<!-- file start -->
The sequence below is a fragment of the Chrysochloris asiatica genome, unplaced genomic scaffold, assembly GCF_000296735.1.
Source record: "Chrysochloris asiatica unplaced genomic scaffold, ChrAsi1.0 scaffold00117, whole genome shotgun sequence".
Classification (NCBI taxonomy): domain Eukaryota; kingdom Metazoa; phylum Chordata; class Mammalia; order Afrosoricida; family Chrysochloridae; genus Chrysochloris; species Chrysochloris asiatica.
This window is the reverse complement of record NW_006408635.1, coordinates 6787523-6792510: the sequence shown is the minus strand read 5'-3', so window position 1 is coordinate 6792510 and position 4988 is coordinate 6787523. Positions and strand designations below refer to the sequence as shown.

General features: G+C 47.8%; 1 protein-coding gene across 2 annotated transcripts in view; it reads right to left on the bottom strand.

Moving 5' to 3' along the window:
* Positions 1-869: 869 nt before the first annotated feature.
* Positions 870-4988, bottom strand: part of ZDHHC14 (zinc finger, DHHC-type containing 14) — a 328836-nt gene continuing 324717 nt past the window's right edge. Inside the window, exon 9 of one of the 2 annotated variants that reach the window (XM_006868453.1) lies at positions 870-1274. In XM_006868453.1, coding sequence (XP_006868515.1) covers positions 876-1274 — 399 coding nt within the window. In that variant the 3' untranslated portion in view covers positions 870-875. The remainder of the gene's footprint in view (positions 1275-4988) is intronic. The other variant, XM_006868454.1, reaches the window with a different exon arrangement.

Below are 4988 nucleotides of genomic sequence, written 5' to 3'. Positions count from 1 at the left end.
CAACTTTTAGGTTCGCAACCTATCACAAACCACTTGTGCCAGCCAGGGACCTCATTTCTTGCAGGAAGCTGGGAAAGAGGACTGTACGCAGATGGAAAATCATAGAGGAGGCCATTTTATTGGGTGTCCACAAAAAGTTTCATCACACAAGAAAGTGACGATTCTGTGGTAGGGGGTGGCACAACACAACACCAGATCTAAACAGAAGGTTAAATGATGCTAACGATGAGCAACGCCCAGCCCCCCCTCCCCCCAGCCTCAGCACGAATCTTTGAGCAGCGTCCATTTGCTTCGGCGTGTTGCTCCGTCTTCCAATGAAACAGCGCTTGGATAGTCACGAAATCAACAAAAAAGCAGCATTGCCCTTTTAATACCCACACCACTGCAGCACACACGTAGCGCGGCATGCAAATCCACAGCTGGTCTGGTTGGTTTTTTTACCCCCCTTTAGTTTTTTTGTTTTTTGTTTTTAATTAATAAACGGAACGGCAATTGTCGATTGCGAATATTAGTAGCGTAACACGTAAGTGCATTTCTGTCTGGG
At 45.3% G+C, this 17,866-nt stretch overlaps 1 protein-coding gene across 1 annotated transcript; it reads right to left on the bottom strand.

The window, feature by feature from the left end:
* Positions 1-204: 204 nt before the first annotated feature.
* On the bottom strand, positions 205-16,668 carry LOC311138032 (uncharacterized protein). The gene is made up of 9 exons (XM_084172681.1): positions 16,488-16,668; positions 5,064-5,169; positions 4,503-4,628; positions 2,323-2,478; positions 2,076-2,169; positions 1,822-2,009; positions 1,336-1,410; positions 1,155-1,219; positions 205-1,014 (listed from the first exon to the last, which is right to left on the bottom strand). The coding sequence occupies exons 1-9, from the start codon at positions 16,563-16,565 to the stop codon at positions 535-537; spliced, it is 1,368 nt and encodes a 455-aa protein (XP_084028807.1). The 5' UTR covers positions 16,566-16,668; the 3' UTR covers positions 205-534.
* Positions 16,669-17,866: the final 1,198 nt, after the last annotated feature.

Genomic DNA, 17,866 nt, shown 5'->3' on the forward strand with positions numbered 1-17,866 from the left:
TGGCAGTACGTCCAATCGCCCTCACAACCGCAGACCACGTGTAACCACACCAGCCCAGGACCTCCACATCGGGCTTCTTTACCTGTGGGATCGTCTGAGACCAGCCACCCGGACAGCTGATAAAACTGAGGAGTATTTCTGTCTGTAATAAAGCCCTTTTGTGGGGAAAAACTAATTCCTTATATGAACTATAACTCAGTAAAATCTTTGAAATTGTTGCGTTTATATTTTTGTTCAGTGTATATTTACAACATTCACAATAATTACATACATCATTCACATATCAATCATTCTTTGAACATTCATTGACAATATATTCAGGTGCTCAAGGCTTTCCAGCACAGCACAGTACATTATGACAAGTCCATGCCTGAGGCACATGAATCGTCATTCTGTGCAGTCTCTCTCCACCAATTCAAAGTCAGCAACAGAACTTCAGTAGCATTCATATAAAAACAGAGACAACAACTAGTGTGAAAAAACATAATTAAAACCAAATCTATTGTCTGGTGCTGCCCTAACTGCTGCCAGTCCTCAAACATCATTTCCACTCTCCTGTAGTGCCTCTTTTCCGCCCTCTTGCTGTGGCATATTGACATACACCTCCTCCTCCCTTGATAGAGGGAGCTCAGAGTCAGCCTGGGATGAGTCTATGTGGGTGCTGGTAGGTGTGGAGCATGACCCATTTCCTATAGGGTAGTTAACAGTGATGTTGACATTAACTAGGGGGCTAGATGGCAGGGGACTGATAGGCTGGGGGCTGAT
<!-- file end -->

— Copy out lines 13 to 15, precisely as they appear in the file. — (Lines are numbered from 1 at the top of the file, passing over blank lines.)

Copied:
* Positions 1-204: 204 nt before the first annotated feature.
* On the bottom strand, positions 205-16,668 carry LOC311138032 (uncharacterized protein). The gene is made up of 9 exons (XM_084172681.1): positions 16,488-16,668; positions 5,064-5,169; positions 4,503-4,628; positions 2,323-2,478; positions 2,076-2,169; positions 1,822-2,009; positions 1,336-1,410; positions 1,155-1,219; positions 205-1,014 (listed from the first exon to the last, which is right to left on the bottom strand). The coding sequence occupies exons 1-9, from the start codon at positions 16,563-16,565 to the stop codon at positions 535-537; spliced, it is 1,368 nt and encodes a 455-aa protein (XP_084028807.1). The 5' UTR covers positions 16,566-16,668; the 3' UTR covers positions 205-534.
* Positions 16,669-17,866: the final 1,198 nt, after the last annotated feature.